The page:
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The Bar-Ilan University Empowerment Program in Israel was one of five global winners of the 2014 Ruderman Prize in Inclusion. Professor Hefziba Lifshitz-Vahav, head of the program, sat down with us for a brief interview. Below is part one of the interview where she discusses the inclusion of people with intellectual disabilities in higher education.
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Professor Lifshitz-Vahav, you are an expert in the integration of people with intellectual disabilities in higher education. What successes you have had and what challenges have you faced?
We have succeeded in changing the perception that adults with intellectual disabilities (ID) could not learn academic material. They were previously considered as having low capacity. This raises a number of questions about the scientific definitions of ID. Are ID assessment tools appropriate? Are there abilities not recognized by current assessments?
The challenge is to bring more and more adults with intellectual disabilities into the academic world. Another challenge is to ensure that the law provides people with ID to access higher education. Special education schools operate until the age of 21. After that, people with ID move to work in various plants/sheltered workshops but this does not address the cognitive side. According to the theory of “compensatory age” I developed, intelligence and cognitive abilities of people with ID can advance and develop well and could be modified into old age. So in the spirit of the UN CRPD, people with ID should be able to learn throughout the life cycle in order to realize their hidden potential. They must not stop learning at an early age but be allowed to continue developing their cognitive abilities.
What are the opportunities for integration in Israel’s higher education institutions?
In Israel, the program I head- “Otzmot”- Empowerment operates within the Education Department at Bar-Ilan University, which was the first university in Israel to open an academic program tailored for adults with intellectual disabilities. The project is in its third year and includes three stages:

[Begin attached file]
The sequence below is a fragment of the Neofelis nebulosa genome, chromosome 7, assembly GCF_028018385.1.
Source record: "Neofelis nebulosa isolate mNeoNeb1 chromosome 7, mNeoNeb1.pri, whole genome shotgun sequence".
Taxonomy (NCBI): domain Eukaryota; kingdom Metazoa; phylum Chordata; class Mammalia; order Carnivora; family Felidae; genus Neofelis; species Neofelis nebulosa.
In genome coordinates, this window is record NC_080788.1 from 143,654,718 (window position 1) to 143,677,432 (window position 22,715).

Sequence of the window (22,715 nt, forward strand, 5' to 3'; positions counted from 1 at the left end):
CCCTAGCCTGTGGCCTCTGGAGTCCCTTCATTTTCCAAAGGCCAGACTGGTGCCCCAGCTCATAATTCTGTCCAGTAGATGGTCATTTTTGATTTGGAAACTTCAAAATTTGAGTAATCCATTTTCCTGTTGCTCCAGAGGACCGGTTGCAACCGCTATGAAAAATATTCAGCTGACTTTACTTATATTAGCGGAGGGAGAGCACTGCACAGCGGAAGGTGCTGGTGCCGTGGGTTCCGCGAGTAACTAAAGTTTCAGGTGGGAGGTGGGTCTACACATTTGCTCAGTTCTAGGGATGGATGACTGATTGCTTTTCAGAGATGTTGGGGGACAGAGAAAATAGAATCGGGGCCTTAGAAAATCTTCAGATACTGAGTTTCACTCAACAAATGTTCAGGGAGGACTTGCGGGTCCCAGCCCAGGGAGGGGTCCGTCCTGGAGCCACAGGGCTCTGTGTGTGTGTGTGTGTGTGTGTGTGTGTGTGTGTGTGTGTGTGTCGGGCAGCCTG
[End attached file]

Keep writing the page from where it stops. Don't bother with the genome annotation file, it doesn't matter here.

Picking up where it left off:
Stage 1) Adapted academic enrichment- A group of students with intellectual disabilities attend the university’s School of Education for four hours of study. The courses include Intro to Psychology and self-advocacy.
Stage 2) Inclusion in a B.A. research seminar. Another group of students study the same above courses but they are included in a B.A. research seminar with ‘regular’ students. There is reciprocal learning between the two groups.
Stage 3) Full integration of seven students with intellectual disabilities in regular courses. The students are registered through the university as auditors and they can receive academic credit if they pass the exams and perform the class’s tasks. This program is the first of its kind in the world.
Hefziba Lifshitz-Vahav is an Associate professor in the School of Education, Bar-Ilan University in Israel. She established and heads the new MA program in Intellectual Disability (ID) which is the first of its kind in Israel. She holds the Lois Alberto Machado Chair for Research on Cognitive Modifiability and the Development of Intelligence in the School of Education of Bar-Ilan University and the Baker center for study and development of infants and children with ID. Her research area focuses mainly on lifelong learning in a population with ID as well as adulthood and aging of individuals with ID. She is the head of Empowerment project: three stages of inclusion in the academic world for adults with ID.